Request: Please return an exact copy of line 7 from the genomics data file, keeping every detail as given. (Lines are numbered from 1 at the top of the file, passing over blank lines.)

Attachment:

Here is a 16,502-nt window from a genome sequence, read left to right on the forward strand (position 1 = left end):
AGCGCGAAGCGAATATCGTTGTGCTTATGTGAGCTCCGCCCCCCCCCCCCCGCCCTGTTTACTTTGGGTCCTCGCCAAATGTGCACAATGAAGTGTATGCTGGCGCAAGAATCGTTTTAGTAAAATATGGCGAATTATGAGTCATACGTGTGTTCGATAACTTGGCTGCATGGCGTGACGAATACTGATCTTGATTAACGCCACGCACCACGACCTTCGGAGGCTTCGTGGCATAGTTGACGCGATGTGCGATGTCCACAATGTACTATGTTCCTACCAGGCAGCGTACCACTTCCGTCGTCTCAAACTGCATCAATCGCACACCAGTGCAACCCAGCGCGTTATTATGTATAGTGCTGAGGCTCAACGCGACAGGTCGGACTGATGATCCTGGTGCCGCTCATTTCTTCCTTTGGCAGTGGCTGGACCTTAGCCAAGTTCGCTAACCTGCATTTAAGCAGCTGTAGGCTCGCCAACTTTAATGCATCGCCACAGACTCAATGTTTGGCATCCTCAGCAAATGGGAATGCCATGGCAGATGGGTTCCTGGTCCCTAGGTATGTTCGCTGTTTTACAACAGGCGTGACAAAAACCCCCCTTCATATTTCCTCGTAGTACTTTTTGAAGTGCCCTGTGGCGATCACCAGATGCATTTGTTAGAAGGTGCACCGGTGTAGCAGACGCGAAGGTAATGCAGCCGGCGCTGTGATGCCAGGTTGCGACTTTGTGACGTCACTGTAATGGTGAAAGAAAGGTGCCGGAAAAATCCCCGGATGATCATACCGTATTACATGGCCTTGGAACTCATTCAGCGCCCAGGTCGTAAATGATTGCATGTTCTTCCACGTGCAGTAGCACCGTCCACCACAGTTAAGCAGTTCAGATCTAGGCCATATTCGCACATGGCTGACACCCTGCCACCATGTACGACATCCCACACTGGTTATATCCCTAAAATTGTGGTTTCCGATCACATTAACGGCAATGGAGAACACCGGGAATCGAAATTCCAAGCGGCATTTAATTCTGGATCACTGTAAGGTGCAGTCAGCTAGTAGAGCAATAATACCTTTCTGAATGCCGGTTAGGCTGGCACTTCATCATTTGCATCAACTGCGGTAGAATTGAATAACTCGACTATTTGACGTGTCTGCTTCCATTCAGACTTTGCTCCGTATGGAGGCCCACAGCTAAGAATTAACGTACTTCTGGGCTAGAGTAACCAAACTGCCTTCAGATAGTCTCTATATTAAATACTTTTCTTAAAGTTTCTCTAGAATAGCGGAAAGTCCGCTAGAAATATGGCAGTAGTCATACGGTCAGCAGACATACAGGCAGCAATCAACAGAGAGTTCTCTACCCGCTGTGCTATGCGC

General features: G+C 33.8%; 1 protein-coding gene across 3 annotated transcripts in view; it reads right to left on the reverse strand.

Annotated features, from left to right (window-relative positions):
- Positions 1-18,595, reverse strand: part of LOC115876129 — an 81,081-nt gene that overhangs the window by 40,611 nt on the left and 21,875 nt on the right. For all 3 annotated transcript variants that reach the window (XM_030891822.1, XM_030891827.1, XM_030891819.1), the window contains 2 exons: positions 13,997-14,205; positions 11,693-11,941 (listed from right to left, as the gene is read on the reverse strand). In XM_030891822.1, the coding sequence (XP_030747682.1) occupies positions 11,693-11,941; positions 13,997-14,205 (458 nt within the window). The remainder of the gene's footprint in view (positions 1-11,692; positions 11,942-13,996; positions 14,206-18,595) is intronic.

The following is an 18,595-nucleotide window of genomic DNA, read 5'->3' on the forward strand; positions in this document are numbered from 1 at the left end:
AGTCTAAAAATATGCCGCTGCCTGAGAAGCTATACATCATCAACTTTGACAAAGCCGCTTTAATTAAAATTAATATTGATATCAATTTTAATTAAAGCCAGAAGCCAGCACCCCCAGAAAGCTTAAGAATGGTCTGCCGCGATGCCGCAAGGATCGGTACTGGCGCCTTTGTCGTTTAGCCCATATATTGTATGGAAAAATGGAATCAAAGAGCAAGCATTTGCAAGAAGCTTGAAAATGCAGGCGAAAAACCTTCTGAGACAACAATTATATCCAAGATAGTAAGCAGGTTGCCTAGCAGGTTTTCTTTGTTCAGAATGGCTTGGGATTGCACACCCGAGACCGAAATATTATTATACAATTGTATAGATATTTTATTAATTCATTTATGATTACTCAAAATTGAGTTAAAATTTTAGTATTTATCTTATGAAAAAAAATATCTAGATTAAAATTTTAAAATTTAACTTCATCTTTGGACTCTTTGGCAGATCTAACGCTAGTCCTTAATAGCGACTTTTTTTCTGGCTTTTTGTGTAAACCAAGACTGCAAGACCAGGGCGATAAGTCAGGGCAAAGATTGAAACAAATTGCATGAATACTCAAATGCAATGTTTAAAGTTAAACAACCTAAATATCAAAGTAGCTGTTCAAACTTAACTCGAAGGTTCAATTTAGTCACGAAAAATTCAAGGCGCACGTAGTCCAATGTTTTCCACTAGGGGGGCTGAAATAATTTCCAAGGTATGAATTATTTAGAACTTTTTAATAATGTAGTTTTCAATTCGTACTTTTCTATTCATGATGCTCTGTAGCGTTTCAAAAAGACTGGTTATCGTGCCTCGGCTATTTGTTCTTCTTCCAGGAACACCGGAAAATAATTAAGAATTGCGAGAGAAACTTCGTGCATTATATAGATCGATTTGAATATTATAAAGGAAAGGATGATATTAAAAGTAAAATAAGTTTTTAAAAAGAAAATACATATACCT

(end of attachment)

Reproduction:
AGTCTAAAAATATGCCGCTGCCTGAGAAGCTATACATCATCAACTTTGACAAAGCCGCTTTAATTAAAATTAATATTGATATCAATTTTAATTAAAGCCAGAAGCCAGCACCCCCAGAAAGCTTAAGAATGGTCTGCCGCGATGCCGCAAGGATCGGTACTGGCGCCTTTGTCGTTTAGCCCATATATTGTATGGAAAAATGGAATCAAAGAGCAAGCATTTGCAAGAAGCTTGAAAATGCAGGCGAAAAACCTTCTGAGACAACAATTATATCCAAGATAGTAAGCAGGTTGCCTAGCAGGTTTTCTTTGTTCAGAATGGCTTGGGATTGCACACCCGAGACCGAAATATTATTATACAATTGTATAGATATTTTATTAATTCATTTATGATTACTCAAAATTGAGTTAAAATTTTAGTATTTATCTTATGAAAAAAAATATCTAGATTAAAATTTTAAAATTTAACTTCATCTTTGGACTCTTTGGCAGATCTAACGCTAGTCCTTAATAGCGACTTTTTTTCTGGCTTTTTGTGTAAACCAAGACTGCAAGACCAGGGCGATAAGTCAGGGCAAAGATTGAAACAAATTGCATGAATACTCAAATGCAATGTTTAAAGTTAAACAACCTAAATATCAAAGTAGCTGTTCAAACTTAACTCGAAGGTTCAATTTAGTCACGAAAAATTCAAGGCGCACGTAGTCCAATGTTTTCCACTAGGGGGGCTGAAATAATTTCCAAGGTATGAATTATTTAGAACTTTTTAATAATGTAGTTTTCAATTCGTACTTTTCTATTCATGATGCTCTGTAGCGTTTCAAAAAGACTGGTTATCGTGCCTCGGCTATTTGTTCTTCTTCCAGGAACACCGGAAAATAATTAAGAATTGCGAGAGAAACTTCGTGCATTATATAGATCGATTTGAATATTATAAAGGAAAGGATGATATTAAAAGTAAAATAAGTTTTTAAAAAGAAAATACATATACCT